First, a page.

Processed foods include margarine, peanut butter, soup (clear, canned, cream, instant, UHT), gravy, canned juices, canned vegetable juice, canned tomato juice, canned fruit juice, canned juice drinks, canned vegetables, pasta sauces, frozen entrees, frozen dinners, frozen hand-held entrees, dry packaged dinners (macaroni & cheese, dry dinners-add meat, dry salad/side dish mixes, dry dinners-with meat). Soups may be in different forms including condensed wet, ready-to-serve, ramen, dry, and bouillon, processed and pre-prepared low-sodium foods.
  • [0060]
    Depending on the food product, for food products that contain about 10 to 100 %, for example 25 to 50%, less sodium than a comparable food product (for example "reduced sodium" products with 25% reduction, or "light in sodium" products with a 50% reduction), the salt enhancing ingredient may be employed as follows: a useful concentration for most food applications may be, for example, about 0.001 % to about 0.015% (wt/wt) based on the unconcentrated salt enhancing ingredient. Alternatively, for example, 25 to 300 ppm or 0.002% to 0.03% (wt/wt) based on a spray-dried 2x concentrate may be used.
  • [0061]
    The salt enhancer may be used in unconcentrated or concentrated form or the concentrate may be formulated into a paste or powder by methods known in the art. In this case the amount to be used has to be adjusted accordingly. Flavour compositions such as spices are often more concentrated, for example a 10x concentrate, and the concentration will be adjusted higher accordingly (250 ppm to 3000 ppm ).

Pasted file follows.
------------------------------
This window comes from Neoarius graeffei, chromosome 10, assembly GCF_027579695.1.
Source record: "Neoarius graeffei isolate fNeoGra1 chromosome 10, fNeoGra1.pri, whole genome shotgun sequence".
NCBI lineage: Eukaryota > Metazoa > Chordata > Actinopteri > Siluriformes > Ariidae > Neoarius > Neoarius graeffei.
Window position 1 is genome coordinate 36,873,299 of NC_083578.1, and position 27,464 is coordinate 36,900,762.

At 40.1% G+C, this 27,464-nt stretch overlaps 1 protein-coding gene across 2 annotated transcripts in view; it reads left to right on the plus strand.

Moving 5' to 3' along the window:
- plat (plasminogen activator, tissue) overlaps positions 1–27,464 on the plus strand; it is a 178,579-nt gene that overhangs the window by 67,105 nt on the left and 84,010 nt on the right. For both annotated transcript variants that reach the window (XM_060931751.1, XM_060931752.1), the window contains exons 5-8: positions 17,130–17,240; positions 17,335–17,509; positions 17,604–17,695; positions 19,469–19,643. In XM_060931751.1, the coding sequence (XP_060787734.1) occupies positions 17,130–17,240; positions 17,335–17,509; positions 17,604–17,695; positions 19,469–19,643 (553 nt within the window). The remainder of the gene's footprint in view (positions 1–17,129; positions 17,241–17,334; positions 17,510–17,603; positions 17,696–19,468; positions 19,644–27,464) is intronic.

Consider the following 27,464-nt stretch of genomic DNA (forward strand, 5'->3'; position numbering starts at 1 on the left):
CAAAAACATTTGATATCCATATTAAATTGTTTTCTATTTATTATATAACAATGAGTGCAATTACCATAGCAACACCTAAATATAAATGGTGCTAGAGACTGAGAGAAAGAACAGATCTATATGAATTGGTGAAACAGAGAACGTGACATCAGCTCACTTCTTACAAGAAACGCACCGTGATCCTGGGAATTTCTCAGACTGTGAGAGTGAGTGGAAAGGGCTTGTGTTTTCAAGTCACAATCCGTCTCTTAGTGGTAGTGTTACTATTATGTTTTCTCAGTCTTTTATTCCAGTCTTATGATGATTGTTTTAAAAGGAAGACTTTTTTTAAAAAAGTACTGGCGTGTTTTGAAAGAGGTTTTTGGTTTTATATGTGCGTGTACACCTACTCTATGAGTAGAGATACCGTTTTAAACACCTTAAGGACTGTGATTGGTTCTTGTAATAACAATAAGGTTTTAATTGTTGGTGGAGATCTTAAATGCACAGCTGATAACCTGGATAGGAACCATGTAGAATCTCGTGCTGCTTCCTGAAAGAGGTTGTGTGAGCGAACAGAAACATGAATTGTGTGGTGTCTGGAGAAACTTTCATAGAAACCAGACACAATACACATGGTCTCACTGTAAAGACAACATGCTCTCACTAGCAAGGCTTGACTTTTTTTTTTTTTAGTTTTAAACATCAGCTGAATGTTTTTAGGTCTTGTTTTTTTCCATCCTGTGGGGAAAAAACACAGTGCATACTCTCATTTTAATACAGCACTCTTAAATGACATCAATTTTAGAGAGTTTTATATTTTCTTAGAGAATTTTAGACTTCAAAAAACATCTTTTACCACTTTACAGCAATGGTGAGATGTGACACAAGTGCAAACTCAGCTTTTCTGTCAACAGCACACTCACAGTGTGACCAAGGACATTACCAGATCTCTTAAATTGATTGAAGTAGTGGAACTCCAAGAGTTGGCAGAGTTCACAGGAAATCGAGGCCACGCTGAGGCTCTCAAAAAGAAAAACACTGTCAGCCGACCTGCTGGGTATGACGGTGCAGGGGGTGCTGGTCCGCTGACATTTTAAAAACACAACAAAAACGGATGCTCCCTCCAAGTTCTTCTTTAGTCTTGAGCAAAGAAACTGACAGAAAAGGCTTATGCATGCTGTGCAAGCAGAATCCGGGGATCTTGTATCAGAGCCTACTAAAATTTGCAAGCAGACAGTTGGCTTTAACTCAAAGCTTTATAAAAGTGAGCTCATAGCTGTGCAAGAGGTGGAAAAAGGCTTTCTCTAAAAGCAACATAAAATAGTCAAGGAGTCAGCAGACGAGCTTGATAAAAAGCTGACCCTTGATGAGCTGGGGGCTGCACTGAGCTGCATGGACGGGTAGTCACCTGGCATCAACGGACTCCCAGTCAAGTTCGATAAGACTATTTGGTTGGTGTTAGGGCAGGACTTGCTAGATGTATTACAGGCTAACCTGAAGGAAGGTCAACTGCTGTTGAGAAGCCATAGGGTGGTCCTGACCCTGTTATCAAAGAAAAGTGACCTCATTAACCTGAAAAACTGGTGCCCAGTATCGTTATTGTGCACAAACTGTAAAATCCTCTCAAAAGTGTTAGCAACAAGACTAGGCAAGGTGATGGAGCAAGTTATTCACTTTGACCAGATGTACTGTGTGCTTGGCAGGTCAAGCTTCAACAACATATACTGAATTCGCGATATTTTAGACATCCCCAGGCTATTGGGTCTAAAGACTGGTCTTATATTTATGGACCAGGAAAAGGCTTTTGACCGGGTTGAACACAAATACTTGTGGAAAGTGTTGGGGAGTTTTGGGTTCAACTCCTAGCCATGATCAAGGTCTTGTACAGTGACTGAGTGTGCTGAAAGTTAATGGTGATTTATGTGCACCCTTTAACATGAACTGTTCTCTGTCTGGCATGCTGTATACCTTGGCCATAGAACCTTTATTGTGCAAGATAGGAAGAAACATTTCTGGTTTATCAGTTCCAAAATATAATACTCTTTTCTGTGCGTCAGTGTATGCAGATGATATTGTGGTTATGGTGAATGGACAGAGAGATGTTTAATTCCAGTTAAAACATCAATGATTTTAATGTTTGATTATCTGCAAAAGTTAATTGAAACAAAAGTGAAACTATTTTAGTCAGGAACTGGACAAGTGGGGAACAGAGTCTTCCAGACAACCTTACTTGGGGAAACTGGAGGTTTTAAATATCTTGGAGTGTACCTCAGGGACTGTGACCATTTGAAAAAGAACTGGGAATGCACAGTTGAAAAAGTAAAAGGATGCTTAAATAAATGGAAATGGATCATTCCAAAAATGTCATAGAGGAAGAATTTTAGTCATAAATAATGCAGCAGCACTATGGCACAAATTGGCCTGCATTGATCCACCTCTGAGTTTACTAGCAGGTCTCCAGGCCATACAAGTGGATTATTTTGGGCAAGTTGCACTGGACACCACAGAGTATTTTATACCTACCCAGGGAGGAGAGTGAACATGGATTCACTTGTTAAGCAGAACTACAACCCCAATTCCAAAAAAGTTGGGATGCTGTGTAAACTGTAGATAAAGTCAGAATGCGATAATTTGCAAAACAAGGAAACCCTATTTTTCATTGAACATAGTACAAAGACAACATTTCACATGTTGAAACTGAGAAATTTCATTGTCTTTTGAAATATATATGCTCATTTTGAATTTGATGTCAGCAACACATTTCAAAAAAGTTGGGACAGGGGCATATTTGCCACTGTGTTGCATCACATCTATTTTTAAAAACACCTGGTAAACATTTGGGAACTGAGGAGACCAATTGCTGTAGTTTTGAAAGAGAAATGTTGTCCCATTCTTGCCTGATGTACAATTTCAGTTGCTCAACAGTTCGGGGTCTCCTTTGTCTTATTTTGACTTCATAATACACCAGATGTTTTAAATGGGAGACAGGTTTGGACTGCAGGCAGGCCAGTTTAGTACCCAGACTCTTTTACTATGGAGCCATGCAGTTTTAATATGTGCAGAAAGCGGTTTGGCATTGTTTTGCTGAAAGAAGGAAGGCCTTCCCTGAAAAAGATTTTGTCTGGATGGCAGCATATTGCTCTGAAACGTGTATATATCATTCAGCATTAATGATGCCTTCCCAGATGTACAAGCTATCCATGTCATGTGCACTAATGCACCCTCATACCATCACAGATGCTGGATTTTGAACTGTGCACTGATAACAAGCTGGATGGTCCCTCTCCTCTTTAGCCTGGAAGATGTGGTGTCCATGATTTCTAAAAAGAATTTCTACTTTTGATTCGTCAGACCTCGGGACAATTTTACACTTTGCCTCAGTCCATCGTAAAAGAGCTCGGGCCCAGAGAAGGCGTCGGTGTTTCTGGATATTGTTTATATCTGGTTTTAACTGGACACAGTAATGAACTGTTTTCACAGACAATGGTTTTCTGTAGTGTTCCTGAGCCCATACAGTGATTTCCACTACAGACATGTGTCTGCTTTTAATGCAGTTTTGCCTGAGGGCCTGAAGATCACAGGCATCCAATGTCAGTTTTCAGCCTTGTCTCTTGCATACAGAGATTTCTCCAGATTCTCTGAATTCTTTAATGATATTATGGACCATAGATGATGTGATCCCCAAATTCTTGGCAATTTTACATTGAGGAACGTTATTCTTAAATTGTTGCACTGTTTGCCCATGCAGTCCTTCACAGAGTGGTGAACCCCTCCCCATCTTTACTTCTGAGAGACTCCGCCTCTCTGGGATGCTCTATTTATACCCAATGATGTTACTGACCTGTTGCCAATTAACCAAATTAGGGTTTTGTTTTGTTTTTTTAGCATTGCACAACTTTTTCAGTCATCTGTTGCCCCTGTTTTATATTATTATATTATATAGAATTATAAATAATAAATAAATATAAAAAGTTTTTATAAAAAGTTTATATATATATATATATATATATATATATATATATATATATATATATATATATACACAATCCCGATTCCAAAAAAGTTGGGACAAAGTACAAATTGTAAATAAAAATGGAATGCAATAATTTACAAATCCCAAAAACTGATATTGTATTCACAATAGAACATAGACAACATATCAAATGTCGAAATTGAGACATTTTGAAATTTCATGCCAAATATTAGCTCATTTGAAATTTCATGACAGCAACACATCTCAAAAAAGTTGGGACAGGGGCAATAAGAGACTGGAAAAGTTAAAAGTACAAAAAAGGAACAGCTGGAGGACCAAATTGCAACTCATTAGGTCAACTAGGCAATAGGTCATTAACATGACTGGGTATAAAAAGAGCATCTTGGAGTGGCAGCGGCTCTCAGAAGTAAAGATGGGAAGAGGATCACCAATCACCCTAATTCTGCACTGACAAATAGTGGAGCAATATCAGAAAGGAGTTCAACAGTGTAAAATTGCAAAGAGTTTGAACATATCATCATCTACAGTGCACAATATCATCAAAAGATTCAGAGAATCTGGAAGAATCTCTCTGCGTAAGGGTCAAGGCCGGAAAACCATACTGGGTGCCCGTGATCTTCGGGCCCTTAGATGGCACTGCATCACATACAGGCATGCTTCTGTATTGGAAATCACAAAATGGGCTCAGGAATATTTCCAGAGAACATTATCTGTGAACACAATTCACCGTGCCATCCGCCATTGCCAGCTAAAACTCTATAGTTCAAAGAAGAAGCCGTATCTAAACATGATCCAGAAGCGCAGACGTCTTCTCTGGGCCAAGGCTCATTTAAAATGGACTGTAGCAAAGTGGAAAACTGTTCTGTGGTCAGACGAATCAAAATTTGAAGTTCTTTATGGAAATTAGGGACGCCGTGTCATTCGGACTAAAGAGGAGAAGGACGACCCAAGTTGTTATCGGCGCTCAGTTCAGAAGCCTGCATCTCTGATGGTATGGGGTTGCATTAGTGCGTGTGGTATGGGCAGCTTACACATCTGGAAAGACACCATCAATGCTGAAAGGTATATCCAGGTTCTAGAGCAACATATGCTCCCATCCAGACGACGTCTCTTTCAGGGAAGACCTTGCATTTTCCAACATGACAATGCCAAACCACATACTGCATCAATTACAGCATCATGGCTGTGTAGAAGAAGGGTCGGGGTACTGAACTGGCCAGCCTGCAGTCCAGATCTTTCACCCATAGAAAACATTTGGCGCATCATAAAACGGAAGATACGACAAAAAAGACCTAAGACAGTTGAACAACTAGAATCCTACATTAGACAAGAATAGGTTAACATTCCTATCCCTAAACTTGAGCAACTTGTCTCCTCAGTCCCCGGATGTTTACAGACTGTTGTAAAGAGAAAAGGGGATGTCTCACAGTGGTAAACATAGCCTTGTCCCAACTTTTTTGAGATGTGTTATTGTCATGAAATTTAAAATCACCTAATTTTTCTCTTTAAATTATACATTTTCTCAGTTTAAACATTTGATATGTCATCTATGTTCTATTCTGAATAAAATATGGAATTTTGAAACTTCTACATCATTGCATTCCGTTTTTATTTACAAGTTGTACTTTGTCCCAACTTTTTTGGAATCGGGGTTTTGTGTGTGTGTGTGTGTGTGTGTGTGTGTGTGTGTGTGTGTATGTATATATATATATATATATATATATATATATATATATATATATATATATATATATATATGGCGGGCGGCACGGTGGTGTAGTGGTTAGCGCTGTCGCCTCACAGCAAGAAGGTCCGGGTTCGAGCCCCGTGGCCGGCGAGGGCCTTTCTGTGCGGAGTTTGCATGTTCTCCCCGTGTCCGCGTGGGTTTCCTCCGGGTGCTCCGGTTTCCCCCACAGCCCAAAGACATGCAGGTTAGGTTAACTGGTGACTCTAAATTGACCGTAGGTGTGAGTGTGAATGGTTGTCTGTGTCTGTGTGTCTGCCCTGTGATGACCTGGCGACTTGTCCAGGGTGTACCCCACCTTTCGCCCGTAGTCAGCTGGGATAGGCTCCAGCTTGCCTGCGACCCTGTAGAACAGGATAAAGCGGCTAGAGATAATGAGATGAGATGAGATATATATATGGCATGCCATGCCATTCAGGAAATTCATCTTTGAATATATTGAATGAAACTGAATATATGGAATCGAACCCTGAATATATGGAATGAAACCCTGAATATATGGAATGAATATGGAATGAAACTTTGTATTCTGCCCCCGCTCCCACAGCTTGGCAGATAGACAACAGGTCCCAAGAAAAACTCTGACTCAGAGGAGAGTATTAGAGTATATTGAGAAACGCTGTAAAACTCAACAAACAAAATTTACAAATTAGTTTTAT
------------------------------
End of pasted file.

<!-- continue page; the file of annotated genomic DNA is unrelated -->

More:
• [0062]
    The NaCl concentration in common food products with a regular NaCl concentration varies with most products ranging from about 0.5% to about 5% (wt/wt) NaCl. Seasoning or products used as seasoning, such as croutons, sauces or salad dressings that are employed in a small amount (to be applied to, for example, salad or noodles), have a concentration of for example from about 2% to about 5% (wt/wt) NaCl. Soups usually contain about 0.6% to about 1.25% (wt/wt) NaCl. Salty crackers and meat products (salami, ham, bacon) usually contain about 2% to about 4% (wt/wt) NaCl. Cereals usually contain about 0.6 to 3% (wt/wt) NaCl. Products that need to be reconstituted (dry soups) usually range in the concentration ranges indicated after reconstitution.
  • [0063]
    For low sodium products containing even less NaCl than products with reduced sodium content (353 mg per serving), the amount of the salt enhancing ingredient may have to be increased.
  • [0064]